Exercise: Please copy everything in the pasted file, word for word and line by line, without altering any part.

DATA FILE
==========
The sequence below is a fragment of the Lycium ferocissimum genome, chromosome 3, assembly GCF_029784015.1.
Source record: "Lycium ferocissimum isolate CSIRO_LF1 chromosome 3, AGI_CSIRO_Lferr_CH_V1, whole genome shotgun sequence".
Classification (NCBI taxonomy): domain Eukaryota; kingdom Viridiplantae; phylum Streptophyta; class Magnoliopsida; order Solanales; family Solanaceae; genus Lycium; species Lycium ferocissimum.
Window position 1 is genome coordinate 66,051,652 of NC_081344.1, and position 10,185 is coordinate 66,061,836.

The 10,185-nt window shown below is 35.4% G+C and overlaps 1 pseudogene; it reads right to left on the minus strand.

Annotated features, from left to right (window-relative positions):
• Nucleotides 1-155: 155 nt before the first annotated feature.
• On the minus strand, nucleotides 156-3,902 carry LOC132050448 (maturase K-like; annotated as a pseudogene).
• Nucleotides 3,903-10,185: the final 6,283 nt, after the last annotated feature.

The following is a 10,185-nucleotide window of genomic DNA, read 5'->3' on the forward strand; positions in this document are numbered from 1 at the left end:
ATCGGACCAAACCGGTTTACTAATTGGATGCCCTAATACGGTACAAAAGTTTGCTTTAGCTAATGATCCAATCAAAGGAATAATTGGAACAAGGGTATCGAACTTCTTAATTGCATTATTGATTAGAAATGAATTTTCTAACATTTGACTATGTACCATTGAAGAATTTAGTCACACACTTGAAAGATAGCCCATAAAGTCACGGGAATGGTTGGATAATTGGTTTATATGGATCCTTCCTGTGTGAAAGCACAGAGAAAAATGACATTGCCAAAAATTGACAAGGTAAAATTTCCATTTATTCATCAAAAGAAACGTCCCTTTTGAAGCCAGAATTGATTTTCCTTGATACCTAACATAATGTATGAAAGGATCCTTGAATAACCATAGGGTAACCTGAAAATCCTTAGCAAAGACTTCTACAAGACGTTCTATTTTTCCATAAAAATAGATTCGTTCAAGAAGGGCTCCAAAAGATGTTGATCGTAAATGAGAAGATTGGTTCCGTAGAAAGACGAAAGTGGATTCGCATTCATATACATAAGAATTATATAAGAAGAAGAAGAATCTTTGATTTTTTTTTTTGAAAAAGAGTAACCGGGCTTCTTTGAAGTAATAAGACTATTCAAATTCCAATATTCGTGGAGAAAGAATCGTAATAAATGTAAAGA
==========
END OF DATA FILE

The sequence below is a fragment of the Lycium ferocissimum genome, chromosome 3, assembly GCF_029784015.1.
Source record: "Lycium ferocissimum isolate CSIRO_LF1 chromosome 3, AGI_CSIRO_Lferr_CH_V1, whole genome shotgun sequence".
Classification (NCBI taxonomy): domain Eukaryota; kingdom Viridiplantae; phylum Streptophyta; class Magnoliopsida; order Solanales; family Solanaceae; genus Lycium; species Lycium ferocissimum.
Window position 1 is genome coordinate 66,051,652 of NC_081344.1, and position 10,185 is coordinate 66,061,836.

The 10,185-nt window shown below is 35.4% G+C and overlaps 1 pseudogene; it reads right to left on the minus strand.

Annotated features, from left to right (window-relative positions):
• Nucleotides 1-155: 155 nt before the first annotated feature.
• On the minus strand, nucleotides 156-3,902 carry LOC132050448 (maturase K-like; annotated as a pseudogene).
• Nucleotides 3,903-10,185: the final 6,283 nt, after the last annotated feature.

The following is a 10,185-nucleotide window of genomic DNA, read 5'->3' on the forward strand; positions in this document are numbered from 1 at the left end:
ATCGGACCAAACCGGTTTACTAATTGGATGCCCTAATACGGTACAAAAGTTTGCTTTAGCTAATGATCCAATCAAAGGAATAATTGGAACAAGGGTATCGAACTTCTTAATTGCATTATTGATTAGAAATGAATTTTCTAACATTTGACTATGTACCATTGAAGAATTTAGTCACACACTTGAAAGATAGCCCATAAAGTCACGGGAATGGTTGGATAATTGGTTTATATGGATCCTTCCTGTGTGAAAGCACAGAGAAAAATGACATTGCCAAAAATTGACAAGGTAAAATTTCCATTTATTCATCAAAAGAAACGTCCCTTTTGAAGCCAGAATTGATTTTCCTTGATACCTAACATAATGTATGAAAGGATCCTTGAATAACCATAGGGTAACCTGAAAATCCTTAGCAAAGACTTCTACAAGACGTTCTATTTTTCCATAAAAATAGATTCGTTCAAGAAGGGCTCCAAAAGATGTTGATCGTAAATGAGAAGATTGGTTCCGTAGAAAGACGAAAGTGGATTCGCATTCATATACATAAGAATTATATAAGAAGAAGAAGAATCTTTGATTTTTTTTTTTGAAAAAGAGTAACCGGGCTTCTTTGAAGTAATAAGACTATTCAAATTCCAATATTCGTGGAGAAAGAATCGTAATAAATGTAAAGA